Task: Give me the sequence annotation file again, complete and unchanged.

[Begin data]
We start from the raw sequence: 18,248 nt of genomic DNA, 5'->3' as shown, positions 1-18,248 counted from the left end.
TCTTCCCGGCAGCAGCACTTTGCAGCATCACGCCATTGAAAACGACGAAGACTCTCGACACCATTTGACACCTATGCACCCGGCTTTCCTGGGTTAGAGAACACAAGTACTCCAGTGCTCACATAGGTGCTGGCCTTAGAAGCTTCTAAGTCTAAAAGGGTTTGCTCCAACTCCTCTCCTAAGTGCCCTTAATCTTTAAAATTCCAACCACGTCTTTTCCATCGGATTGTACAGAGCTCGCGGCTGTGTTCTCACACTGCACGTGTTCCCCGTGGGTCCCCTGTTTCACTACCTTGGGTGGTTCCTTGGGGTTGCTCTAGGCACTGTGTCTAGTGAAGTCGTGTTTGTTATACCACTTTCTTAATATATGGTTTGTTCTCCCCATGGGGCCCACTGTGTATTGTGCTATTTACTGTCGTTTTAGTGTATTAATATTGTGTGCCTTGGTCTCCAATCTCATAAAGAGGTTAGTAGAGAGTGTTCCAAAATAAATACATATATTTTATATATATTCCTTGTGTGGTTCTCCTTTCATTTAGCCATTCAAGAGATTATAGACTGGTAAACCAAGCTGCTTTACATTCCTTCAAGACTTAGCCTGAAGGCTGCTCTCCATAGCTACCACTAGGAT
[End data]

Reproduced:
We start from the raw sequence: 18,248 nt of genomic DNA, 5'->3' as shown, positions 1-18,248 counted from the left end.
TCTTCCCGGCAGCAGCACTTTGCAGCATCACGCCATTGAAAACGACGAAGACTCTCGACACCATTTGACACCTATGCACCCGGCTTTCCTGGGTTAGAGAACACAAGTACTCCAGTGCTCACATAGGTGCTGGCCTTAGAAGCTTCTAAGTCTAAAAGGGTTTGCTCCAACTCCTCTCCTAAGTGCCCTTAATCTTTAAAATTCCAACCACGTCTTTTCCATCGGATTGTACAGAGCTCGCGGCTGTGTTCTCACACTGCACGTGTTCCCCGTGGGTCCCCTGTTTCACTACCTTGGGTGGTTCCTTGGGGTTGCTCTAGGCACTGTGTCTAGTGAAGTCGTGTTTGTTATACCACTTTCTTAATATATGGTTTGTTCTCCCCATGGGGCCCACTGTGTATTGTGCTATTTACTGTCGTTTTAGTGTATTAATATTGTGTGCCTTGGTCTCCAATCTCATAAAGAGGTTAGTAGAGAGTGTTCCAAAATAAATACATATATTTTATATATATTCCTTGTGTGGTTCTCCTTTCATTTAGCCATTCAAGAGATTATAGACTGGTAAACCAAGCTGCTTTACATTCCTTCAAGACTTAGCCTGAAGGCTGCTCTCCATAGCTACCACTAGGAT